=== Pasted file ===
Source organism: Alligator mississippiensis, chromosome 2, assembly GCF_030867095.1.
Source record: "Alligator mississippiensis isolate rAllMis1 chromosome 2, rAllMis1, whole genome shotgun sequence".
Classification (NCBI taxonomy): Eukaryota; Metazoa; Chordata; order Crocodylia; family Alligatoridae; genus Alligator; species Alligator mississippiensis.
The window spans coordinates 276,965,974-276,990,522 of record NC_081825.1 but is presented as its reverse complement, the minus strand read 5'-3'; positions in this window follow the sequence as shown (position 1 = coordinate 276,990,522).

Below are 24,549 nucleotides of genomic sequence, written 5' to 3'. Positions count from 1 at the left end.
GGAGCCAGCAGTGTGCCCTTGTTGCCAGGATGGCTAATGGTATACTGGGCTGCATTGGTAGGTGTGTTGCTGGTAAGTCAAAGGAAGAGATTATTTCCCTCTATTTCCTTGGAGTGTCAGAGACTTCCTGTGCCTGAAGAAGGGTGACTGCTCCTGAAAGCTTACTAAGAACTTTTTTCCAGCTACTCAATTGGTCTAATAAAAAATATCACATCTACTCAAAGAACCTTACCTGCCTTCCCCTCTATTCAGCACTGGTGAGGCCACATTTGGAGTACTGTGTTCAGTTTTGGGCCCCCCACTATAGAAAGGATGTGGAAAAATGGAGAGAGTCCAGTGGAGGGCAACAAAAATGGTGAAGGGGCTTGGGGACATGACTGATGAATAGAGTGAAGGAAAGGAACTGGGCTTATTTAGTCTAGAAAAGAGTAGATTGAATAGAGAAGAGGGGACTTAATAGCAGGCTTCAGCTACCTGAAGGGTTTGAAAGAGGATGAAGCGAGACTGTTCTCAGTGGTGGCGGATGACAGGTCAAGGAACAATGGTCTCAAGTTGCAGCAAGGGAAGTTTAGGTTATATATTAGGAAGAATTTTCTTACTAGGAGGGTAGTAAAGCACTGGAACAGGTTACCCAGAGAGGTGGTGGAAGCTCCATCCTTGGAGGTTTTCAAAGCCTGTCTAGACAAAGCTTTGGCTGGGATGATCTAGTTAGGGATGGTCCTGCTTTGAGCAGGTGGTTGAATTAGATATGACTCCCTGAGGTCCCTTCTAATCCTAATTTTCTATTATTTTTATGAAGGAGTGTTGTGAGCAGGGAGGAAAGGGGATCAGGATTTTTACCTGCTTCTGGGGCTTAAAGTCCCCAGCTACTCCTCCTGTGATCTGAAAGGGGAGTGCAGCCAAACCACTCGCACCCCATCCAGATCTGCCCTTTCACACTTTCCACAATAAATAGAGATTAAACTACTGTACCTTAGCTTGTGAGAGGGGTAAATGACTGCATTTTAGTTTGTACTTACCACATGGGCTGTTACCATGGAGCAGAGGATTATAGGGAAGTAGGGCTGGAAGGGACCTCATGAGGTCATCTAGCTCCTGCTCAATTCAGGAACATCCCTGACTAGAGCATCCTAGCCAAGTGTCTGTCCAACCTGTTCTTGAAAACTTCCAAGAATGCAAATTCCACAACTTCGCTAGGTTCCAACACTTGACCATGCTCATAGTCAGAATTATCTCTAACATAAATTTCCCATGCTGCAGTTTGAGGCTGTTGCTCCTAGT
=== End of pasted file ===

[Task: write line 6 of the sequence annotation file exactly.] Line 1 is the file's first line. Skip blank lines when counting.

GGAGCCAGCAGTGTGCCCTTGTTGCCAGGATGGCTAATGGTATACTGGGCTGCATTGGTAGGTGTGTTGCTGGTAAGTCAAAGGAAGAGATTATTTCCCTCTATTTCCTTGGAGTGTCAGAGACTTCCTGTGCCTGAAGAAGGGTGACTGCTCCTGAAAGCTTACTAAGAACTTTTTTCCAGCTACTCAATTGGTCTAATAAAAAATATCACATCTACTCAAAGAACCTTACCTGCCTTCCCCTCTATTCAGCACTGGTGAGGCCACATTTGGAGTACTGTGTTCAGTTTTGGGCCCCCCACTATAGAAAGGATGTGGAAAAATGGAGAGAGTCCAGTGGAGGGCAACAAAAATGGTGAAGGGGCTTGGGGACATGACTGATGAATAGAGTGAAGGAAAGGAACTGGGCTTATTTAGTCTAGAAAAGAGTAGATTGAATAGAGAAGAGGGGACTTAATAGCAGGCTTCAGCTACCTGAAGGGTTTGAAAGAGGATGAAGCGAGACTGTTCTCAGTGGTGGCGGATGACAGGTCAAGGAACAATGGTCTCAAGTTGCAGCAAGGGAAGTTTAGGTTATATATTAGGAAGAATTTTCTTACTAGGAGGGTAGTAAAGCACTGGAACAGGTTACCCAGAGAGGTGGTGGAAGCTCCATCCTTGGAGGTTTTCAAAGCCTGTCTAGACAAAGCTTTGGCTGGGATGATCTAGTTAGGGATGGTCCTGCTTTGAGCAGGTGGTTGAATTAGATATGACTCCCTGAGGTCCCTTCTAATCCTAATTTTCTATTATTTTTATGAAGGAGTGTTGTGAGCAGGGAGGAAAGGGGATCAGGATTTTTACCTGCTTCTGGGGCTTAAAGTCCCCAGCTACTCCTCCTGTGATCTGAAAGGGGAGTGCAGCCAAACCACTCGCACCCCATCCAGATCTGCCCTTTCACACTTTCCACAATAAATAGAGATTAAACTACTGTACCTTAGCTTGTGAGAGGGGTAAATGACTGCATTTTAGTTTGTACTTACCACATGGGCTGTTACCATGGAGCAGAGGATTATAGGGAAGTAGGGCTGGAAGGGACCTCATGAGGTCATCTAGCTCCTGCTCAATTCAGGAACATCCCTGACTAGAGCATCCTAGCCAAGTGTCTGTCCAACCTGTTCTTGAAAACTTCCAAGAATGCAAATTCCACAACTTCGCTAGGTTCCAACACTTGACCATGCTCATAGTCAGAATTATCTCTAACATAAATTTCCCATGCTGCAGTTTGAGGCTGTTGCTCCTAGT